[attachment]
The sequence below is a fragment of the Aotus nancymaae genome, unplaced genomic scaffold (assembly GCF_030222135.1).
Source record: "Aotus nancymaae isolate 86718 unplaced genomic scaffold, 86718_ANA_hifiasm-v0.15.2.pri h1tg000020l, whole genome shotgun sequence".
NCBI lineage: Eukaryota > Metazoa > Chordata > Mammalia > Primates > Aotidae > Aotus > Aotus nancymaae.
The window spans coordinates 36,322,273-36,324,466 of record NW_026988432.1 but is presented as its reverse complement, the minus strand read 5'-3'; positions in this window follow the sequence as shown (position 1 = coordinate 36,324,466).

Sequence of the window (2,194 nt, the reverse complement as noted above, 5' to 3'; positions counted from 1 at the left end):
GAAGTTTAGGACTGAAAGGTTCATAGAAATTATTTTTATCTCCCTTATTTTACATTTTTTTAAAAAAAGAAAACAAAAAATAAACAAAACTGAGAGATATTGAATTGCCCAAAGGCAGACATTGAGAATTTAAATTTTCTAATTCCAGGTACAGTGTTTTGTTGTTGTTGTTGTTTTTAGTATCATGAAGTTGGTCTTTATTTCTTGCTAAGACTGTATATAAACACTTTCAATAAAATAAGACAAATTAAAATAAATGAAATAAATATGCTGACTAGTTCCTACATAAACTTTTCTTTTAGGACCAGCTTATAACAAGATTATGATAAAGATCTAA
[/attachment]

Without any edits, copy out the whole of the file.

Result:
The sequence below is a fragment of the Aotus nancymaae genome, unplaced genomic scaffold (assembly GCF_030222135.1).
Source record: "Aotus nancymaae isolate 86718 unplaced genomic scaffold, 86718_ANA_hifiasm-v0.15.2.pri h1tg000020l, whole genome shotgun sequence".
NCBI lineage: Eukaryota > Metazoa > Chordata > Mammalia > Primates > Aotidae > Aotus > Aotus nancymaae.
The window spans coordinates 36,322,273-36,324,466 of record NW_026988432.1 but is presented as its reverse complement, the minus strand read 5'-3'; positions in this window follow the sequence as shown (position 1 = coordinate 36,324,466).

Sequence of the window (2,194 nt, the reverse complement as noted above, 5' to 3'; positions counted from 1 at the left end):
GAAGTTTAGGACTGAAAGGTTCATAGAAATTATTTTTATCTCCCTTATTTTACATTTTTTTAAAAAAAGAAAACAAAAAATAAACAAAACTGAGAGATATTGAATTGCCCAAAGGCAGACATTGAGAATTTAAATTTTCTAATTCCAGGTACAGTGTTTTGTTGTTGTTGTTGTTTTTAGTATCATGAAGTTGGTCTTTATTTCTTGCTAAGACTGTATATAAACACTTTCAATAAAATAAGACAAATTAAAATAAATGAAATAAATATGCTGACTAGTTCCTACATAAACTTTTCTTTTAGGACCAGCTTATAACAAGATTATGATAAAGATCTAA